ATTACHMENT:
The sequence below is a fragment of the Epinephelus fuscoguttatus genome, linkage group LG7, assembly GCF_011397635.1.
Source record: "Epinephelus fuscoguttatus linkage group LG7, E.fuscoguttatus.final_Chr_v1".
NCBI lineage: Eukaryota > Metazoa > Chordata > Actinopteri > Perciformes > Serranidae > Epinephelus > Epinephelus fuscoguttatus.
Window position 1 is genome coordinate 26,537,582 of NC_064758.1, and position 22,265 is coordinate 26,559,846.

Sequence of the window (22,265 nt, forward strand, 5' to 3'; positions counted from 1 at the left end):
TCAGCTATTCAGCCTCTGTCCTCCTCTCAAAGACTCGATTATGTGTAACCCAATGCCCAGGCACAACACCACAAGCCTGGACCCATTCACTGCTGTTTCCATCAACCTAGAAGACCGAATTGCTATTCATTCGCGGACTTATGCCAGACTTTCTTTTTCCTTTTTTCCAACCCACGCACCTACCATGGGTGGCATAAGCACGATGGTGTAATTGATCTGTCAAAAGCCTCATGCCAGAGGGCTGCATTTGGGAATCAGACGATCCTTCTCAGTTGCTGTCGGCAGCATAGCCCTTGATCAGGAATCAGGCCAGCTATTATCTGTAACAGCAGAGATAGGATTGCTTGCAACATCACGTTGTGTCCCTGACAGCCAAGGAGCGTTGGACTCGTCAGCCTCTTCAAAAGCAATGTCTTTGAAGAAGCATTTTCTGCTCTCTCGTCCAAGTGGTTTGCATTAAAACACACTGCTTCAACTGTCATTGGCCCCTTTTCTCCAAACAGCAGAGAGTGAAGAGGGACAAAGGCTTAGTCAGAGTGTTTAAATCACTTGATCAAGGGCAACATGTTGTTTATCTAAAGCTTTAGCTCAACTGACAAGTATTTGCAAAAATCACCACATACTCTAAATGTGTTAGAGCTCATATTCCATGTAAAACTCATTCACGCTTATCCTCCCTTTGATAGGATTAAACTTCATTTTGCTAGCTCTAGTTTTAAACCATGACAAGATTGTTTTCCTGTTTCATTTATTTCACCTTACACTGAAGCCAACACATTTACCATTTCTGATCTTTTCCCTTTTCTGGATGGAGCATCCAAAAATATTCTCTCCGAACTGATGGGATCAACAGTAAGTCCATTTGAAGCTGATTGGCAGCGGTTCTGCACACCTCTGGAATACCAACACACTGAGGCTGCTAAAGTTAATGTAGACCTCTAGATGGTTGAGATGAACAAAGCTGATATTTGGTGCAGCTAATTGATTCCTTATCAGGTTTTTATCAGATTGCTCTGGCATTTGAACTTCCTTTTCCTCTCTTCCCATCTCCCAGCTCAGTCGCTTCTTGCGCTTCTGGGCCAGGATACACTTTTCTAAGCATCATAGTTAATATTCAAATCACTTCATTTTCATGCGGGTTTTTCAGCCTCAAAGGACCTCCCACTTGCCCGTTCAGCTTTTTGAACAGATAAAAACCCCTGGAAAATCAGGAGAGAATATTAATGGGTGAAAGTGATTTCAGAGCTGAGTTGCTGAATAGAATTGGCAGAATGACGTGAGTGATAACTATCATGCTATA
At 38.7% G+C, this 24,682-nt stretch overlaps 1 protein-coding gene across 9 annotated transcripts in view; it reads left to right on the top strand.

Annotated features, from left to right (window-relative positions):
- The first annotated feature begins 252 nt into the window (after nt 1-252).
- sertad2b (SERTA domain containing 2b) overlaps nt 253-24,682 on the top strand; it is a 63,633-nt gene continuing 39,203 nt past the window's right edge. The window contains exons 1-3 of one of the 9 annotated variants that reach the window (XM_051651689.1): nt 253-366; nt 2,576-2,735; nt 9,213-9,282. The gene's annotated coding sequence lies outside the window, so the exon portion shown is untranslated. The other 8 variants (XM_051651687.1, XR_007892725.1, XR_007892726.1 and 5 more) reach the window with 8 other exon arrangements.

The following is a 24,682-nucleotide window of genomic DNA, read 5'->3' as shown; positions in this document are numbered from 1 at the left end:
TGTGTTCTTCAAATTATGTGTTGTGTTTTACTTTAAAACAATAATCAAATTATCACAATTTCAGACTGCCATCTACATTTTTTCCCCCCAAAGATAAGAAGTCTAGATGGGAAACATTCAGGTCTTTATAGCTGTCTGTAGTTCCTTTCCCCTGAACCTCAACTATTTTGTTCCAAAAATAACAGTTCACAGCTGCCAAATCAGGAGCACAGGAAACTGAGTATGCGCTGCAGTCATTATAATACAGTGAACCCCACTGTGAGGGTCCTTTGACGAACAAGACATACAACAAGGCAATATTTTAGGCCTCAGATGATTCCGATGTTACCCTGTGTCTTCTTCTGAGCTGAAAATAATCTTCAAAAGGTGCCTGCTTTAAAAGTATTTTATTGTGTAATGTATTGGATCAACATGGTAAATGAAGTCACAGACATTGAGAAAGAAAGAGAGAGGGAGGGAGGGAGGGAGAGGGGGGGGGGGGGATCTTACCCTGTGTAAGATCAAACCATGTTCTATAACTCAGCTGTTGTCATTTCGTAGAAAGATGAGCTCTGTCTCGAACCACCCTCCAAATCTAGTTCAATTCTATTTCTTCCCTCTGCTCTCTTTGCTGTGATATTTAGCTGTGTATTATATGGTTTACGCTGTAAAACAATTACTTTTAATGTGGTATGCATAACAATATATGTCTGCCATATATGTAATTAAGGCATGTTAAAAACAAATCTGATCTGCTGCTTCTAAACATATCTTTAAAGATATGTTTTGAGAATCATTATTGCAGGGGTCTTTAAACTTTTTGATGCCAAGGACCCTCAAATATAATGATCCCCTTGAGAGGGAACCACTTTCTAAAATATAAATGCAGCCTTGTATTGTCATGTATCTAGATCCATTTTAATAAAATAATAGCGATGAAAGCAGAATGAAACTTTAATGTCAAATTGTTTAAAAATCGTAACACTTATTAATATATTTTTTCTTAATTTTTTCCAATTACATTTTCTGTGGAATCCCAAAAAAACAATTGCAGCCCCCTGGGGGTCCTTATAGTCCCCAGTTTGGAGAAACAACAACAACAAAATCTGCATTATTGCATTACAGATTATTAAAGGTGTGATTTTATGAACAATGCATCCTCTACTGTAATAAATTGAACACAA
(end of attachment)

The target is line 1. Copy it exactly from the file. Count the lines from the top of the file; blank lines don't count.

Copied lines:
The sequence below is a fragment of the Epinephelus fuscoguttatus genome, linkage group LG7, assembly GCF_011397635.1.